Wagashi arose from the Japanese tradition of borrowing and blending facets of other cultures. Asian and Western confectionary ingredients and methods were combined, and over the centuries have become extremely refined and uniquely Japanese. Inspirations include … Toh – The forebear of Japanese confectionary. Long ago a type of orange from the Asian mainland, called toh in Chinese, was brought to Japan and became so highly regarded that the Japanese term for a tasty treat, okashi, came in that era to refer to sweet fruit.
Tang – From dynastic China. Sweets in Japan progressed beyond natural fruits when prepared, or cooked confections were introduced from China during the Tang Dynasty. These sweets became known in Japanese as tang-kashi, meaning Tang sweets.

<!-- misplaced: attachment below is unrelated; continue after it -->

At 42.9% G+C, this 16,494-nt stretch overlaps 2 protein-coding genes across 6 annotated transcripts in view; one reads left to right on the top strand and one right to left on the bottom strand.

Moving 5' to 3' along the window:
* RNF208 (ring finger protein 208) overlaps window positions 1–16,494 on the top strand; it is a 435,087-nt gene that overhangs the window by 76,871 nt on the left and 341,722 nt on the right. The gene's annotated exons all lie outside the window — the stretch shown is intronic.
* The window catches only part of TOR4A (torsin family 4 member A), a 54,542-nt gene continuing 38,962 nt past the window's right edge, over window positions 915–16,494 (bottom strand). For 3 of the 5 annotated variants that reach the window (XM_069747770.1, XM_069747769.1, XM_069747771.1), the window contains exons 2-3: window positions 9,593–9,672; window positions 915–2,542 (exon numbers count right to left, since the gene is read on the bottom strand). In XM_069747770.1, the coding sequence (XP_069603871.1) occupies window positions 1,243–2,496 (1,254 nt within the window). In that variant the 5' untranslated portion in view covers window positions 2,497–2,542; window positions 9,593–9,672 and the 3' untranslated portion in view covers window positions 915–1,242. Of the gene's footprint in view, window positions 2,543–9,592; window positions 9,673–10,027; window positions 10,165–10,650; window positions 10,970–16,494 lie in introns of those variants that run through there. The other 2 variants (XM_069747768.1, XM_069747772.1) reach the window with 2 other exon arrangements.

Namban – Portugal. Japanese confections became even more varied when Portuguese traders, the first Westerners to visit Japan, introduced something never before seen there - sweets made with white sugar and eggs. Since the Portuguese made their entry from the south, they became known as Namban-jin, literally “foreigners from the south.” As a result, Namban became the Japanese word for Portugal.
These Asian and European sweets and preparation styles were adapted to Japanese tastes, paired with the Japanese appreciation for natural beauty, and specialized into the delicacies now called wagashi. Tokara preserves this tradition in its confectionary, and Chef Tokara’s goal is to bring the tradition full circle by offering a taste of Japan to the world through wagashi.
Chef Tokara prepares wagashi using the centuries-old Kyoto method and carefully selects only the best and freshest ingredients to ensure her confections are of the highest quality. Her dedication and meticulous attention to craft and technique produces sweets that are visually stunning and exquisitely flavorful. And for Chef Tokara, taste is most important. “It must be delicious!”